Dublin Road, Portlaoise
Polar weather is set establish over the Ireland from Monday bringing snow, bitterly cold weather and biting winds with the possibility that a winter storm could hit from mid week.
Met Éireann says it will be cold with frequent wintry showers, gales and the risk of coastal flooding on Atlantic coasts due to high seas.
The heaviest showers will be heaviest and most frequent in northern and western counties. Turning colder as the day progresses with the showers turning wintry over some northern hills in the evening. Top temperatures will range 4 to 8 degrees in fresh to strong and gusty westerly winds. High seas developing on Atlantic coasts.
It will be cold and windy Monday night with showers turning increasingly wintry, especially in western and northwestern counties, accompanied by westerly winds gusting to gale force. Showers will tend to be less frequent in the east and south, though some wintry falls will occur here also. Overnight lows of zero to plus 3 degrees with frost in sheltered places.
Winds will veer to a more northwesterly direction on Tuesday, and become increasingly windy and blustery, with gale or strong gale gusts. Very high seas will develop along Atlantic coasts bringing large waves and a risk of coastal flooding to these areas. Showers will be widespread, and many of them will be wintry in nature with hail, sleet and snow, together with a risk of thunder. Daytime temperatures will range 1 to 4 degrees generally, but 5 or 6 degrees near the south coast and it will feel colder due to wind chill.
The strong to gale force northwesterly winds will continue through Tuesday night with the risk of coastal flooding persisting along Atlantic coasts. Wintry showers will become more scattered overnight. Lows of minus 1 to plus 2 degrees Celsius with a risk of frost and icy stretches.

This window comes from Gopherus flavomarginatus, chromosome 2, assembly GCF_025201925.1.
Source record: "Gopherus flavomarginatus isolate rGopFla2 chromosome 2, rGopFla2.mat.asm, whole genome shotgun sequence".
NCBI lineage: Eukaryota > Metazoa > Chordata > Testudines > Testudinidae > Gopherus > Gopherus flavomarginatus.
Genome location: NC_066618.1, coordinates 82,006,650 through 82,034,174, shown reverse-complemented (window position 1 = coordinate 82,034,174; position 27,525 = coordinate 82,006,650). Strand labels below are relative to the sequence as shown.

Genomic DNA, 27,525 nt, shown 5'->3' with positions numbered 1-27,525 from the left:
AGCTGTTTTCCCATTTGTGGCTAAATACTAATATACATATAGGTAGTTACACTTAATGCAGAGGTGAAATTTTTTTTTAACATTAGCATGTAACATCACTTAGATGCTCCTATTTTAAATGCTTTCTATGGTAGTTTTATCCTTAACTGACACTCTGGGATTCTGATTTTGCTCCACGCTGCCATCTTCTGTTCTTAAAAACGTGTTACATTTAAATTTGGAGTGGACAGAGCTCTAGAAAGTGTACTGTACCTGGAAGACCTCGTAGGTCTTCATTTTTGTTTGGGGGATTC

Winds will back west to southwest and ease a little for a time on Wednesday, though it will still be rather breezy. Showers will tend to be less frequent than on Tuesday and those that do occur will tend to be of rain and sleet, rather than of snow. Daytime temperatures will range from around 3 degrees in Ulster to 6 or 7 degrees Celsius further south. Rain will start to move in off the Atlantic on Wednesday evening. High seas will continue along the Atlantic Seaboard.
A potentially disruptive period of weather is possible on Wednesday night as a deepening Atlantic depression tracks near to or perhaps even over some parts of Ireland bringing spells of rain and very strong winds.
It is likely to be very windy on Thursday morning, with the risk of disruptive winds and scattered showers. The westerly winds will slowly ease through the day, veering northwesterly in the evening. Showers will continue throughout the day, and some of them will turn wintry as temperatures drop through the afternoon. Daytime highs will be around 4 to 7 degrees.
Friday& the weekend will continue unsettled through Friday with blustery showers but indications suggest winds will ease by the weekend.
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